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Healthy Living >>> Anti-Aging Articles & News



Does Thirsting for Beer Mean You'll Live Longer?



By: Gabe Romain - Betterhumans Staff

Rats bred to prefer alcohol live longer than rats bred to avoid it, suggesting that the biological traits for alcoholism may confer longevity if they don't result in risky and unhealthy behavior.

The finding, by researchers from Finland's National Public Health Institute in Helsinki, came from a study to examine the effects of long-term, chronic alcohol consumption on survival.

In human studies, self-reported alcohol intake and environmental factors can complicate data about the health effects of chronic drinking.

"It is very difficult in human studies to separate the chronic effects of alcohol itself from the effects of factors that may accompany drinking," says researcher David Sinclair.

First, says Sinclair, alcoholism-related factors—everything from smoking to stress, nutritional problems to marital problems—can produce their own effects.

"Second," he says, "it is almost impossible in human studies to separate the effects of alcohol from the effects of those things that caused the drinking, including the genetic influences on alcohol consumption."



Genetic Predisposition
Rodents bred for a specific alcohol response in a controlled laboratory study allowed Sinclair and colleagues to cut through many of these complicating factors.

The researchers examined two groups of rats: One group genetically engineered to prefer alcohol, labeled "AA," and one engineered to avoid it, labeled "ANA."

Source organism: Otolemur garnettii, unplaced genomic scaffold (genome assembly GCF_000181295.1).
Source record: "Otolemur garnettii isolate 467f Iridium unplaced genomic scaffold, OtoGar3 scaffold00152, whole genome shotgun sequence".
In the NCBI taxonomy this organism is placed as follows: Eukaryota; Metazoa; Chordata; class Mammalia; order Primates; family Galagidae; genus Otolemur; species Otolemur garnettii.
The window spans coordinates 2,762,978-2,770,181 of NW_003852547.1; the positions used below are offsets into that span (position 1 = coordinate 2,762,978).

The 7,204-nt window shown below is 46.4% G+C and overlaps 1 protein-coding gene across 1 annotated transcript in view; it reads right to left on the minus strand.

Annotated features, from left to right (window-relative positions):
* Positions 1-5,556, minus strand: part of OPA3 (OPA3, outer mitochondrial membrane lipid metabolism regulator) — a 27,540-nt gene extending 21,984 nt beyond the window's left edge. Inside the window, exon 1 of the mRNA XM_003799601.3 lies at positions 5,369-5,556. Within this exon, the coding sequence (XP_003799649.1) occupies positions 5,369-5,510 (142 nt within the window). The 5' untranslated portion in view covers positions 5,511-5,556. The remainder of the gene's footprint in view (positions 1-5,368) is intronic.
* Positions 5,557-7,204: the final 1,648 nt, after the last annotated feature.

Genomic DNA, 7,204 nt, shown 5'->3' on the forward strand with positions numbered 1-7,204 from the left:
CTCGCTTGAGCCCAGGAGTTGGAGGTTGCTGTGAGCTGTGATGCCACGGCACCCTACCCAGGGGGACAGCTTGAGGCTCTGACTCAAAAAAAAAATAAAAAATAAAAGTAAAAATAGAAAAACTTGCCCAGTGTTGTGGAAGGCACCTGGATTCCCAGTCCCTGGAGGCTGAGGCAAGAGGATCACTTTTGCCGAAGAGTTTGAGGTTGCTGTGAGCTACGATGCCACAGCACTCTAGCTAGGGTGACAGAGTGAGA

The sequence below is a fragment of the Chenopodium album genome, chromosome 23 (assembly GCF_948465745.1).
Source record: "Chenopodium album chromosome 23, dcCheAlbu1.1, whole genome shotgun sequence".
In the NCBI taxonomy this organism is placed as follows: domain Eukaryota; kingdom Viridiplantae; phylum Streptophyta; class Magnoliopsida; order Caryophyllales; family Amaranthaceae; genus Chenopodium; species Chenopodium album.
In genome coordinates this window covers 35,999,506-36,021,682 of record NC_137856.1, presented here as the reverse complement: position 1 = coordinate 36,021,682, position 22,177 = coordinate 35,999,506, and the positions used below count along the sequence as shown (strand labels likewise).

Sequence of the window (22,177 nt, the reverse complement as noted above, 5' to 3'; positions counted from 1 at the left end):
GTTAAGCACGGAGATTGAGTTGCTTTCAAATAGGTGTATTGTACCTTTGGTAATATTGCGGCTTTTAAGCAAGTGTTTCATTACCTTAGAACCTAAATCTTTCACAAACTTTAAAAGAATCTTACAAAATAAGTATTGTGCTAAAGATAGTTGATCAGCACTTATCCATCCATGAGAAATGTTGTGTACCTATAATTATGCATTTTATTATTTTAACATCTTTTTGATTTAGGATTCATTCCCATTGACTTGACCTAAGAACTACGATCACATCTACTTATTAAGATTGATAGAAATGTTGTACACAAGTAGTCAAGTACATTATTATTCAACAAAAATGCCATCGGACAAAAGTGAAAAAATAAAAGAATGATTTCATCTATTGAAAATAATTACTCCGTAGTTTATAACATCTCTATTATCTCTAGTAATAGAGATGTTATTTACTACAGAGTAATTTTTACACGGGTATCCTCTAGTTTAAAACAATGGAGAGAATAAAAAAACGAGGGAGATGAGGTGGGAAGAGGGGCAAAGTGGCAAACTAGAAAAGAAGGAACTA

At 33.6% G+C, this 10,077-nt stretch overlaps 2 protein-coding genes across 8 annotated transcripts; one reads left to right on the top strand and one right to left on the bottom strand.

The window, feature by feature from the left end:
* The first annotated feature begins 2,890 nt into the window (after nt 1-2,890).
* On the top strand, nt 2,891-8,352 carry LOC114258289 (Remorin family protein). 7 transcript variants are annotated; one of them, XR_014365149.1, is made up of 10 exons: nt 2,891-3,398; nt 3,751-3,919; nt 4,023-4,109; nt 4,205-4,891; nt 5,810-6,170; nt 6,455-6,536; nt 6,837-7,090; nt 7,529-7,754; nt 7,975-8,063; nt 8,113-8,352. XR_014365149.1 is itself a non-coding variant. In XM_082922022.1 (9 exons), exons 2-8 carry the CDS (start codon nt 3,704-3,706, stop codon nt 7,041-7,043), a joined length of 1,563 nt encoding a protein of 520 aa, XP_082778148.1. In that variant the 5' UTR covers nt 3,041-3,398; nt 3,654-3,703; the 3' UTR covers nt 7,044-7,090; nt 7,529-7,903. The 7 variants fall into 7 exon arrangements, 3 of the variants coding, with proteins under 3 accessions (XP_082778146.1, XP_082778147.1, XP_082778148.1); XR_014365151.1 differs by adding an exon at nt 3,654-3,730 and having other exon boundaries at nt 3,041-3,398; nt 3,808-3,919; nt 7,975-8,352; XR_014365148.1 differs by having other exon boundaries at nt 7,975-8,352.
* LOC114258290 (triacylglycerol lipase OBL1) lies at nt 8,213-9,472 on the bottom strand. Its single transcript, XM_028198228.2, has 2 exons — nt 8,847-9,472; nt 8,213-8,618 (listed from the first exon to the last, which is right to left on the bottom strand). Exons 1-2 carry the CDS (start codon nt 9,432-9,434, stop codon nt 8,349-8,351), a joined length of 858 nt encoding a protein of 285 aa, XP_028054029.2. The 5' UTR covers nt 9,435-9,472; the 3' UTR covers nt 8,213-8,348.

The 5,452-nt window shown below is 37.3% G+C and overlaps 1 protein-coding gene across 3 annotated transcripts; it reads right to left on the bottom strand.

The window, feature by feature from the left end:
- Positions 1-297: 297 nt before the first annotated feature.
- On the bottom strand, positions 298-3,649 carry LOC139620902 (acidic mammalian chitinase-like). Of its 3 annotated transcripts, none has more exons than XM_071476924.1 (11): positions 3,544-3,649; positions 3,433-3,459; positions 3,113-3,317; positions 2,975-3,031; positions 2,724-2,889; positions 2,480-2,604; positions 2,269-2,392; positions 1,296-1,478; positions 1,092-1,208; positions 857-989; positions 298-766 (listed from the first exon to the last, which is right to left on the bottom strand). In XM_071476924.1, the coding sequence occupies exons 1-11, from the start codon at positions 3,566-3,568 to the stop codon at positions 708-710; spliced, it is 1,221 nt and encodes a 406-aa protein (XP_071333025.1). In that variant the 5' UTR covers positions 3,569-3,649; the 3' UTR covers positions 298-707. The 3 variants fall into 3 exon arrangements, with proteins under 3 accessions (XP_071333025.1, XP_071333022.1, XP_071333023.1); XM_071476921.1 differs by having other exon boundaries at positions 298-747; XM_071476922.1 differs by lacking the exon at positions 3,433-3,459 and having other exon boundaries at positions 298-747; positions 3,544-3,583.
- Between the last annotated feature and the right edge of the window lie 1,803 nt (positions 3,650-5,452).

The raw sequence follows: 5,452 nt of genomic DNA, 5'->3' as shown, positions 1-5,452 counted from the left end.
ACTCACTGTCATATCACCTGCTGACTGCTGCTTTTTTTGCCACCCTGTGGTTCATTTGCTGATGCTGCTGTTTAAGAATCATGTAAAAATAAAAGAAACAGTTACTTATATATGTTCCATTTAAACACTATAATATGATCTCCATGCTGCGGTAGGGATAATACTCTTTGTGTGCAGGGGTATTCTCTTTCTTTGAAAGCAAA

Some of the rats received 12% alcohol as their sole source of fluid from three to 24 months of age and others received water as their sole source of fluid.

Surprisingly, the researchers found that a lifetime of forced alcohol consumption did not shorten the lives of either group.

They also found that AA rats were healthier and lived much longer than ANA rats regardless of whether they drank alcohol or not.



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Paradox Explained?
The results don't suggest that alcohol consumption is harmless, the researchers say, as rats can clear alcohol from their system far more effectively than humans.

But the findings do hint at an explanation for the paradox of alcoholism's existence.

"It is now clear that there are rather widespread genes in the human population that increase the risk of developing alcoholism, and there are others—such as the one causing some Orientals to flush when they drink—that provide protection from alcoholism," says Sinclair.

"It seems very likely that developing alcoholism is a very detrimental trait from an evolutionary point of view," he continues. "Children born to parents who are alcoholics should have been less likely to survive and reproduce. Tribes in which many of the elders have developed alcoholism should have been less adept at raising children who survive and reproduce. If this is true, why hasn't evolution removed those genes promoting the risk of alcohol and, conversely, why haven't the 'flusher' genes become universal in Oriental populations?"

The discovery that "alcoholic" rats live longer suggests that genes predisposing people to alcoholism somehow confer benefits as well, which may be why they haven't been eliminated from the gene pool.

"These are extremely important questions that merit further investigation," says Sinclair.

The research is reported in the journal Alcoholism: Clinical & Experimental Research.




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